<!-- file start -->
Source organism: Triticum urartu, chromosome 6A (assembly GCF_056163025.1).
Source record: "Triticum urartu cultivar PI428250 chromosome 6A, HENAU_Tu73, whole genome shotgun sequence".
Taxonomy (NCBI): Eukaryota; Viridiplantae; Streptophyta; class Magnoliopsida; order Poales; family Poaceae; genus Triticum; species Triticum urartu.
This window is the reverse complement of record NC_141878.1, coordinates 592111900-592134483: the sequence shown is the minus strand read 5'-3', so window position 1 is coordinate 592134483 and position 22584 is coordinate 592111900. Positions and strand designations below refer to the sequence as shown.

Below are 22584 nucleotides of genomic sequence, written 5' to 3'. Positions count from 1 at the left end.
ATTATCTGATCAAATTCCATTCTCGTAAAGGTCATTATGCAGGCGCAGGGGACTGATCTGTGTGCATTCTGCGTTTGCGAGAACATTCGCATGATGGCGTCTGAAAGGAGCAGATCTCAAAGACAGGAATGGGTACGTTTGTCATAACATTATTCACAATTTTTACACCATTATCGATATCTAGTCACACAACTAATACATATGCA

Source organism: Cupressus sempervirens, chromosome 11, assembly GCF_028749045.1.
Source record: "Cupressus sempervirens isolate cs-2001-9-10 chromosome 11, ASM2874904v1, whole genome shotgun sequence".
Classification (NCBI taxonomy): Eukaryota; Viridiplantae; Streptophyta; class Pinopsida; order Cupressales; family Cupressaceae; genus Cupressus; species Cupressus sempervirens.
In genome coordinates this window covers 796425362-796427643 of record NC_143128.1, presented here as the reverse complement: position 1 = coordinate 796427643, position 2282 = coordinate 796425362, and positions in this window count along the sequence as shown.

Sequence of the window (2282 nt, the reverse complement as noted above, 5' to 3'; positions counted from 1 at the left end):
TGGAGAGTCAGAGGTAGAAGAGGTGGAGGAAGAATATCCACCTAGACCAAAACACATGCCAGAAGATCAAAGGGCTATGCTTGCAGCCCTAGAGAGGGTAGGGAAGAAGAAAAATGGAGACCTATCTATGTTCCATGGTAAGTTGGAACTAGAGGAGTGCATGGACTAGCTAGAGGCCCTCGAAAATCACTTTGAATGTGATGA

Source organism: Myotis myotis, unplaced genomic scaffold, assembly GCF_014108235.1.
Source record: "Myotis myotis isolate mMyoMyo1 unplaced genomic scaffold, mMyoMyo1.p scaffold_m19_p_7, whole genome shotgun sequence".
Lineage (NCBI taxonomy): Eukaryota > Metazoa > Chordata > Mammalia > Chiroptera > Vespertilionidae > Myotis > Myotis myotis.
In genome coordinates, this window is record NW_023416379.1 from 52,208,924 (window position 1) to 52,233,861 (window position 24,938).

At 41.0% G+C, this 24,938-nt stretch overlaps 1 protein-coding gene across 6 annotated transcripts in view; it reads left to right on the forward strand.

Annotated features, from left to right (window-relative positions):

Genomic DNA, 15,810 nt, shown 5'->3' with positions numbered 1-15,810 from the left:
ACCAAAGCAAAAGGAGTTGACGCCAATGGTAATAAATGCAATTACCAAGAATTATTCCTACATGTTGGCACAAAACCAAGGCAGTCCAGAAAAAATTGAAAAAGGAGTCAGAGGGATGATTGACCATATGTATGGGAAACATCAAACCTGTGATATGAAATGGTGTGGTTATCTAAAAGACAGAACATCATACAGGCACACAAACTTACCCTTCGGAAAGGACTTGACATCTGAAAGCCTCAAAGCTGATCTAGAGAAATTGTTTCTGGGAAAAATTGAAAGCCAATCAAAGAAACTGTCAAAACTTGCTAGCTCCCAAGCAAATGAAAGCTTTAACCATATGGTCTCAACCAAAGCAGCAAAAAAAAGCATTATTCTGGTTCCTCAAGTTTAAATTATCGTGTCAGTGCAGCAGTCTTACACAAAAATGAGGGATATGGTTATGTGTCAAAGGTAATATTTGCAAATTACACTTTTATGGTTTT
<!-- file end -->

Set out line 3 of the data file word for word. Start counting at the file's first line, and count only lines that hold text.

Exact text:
Taxonomy (NCBI): Eukaryota; Viridiplantae; Streptophyta; class Magnoliopsida; order Poales; family Poaceae; genus Triticum; species Triticum urartu.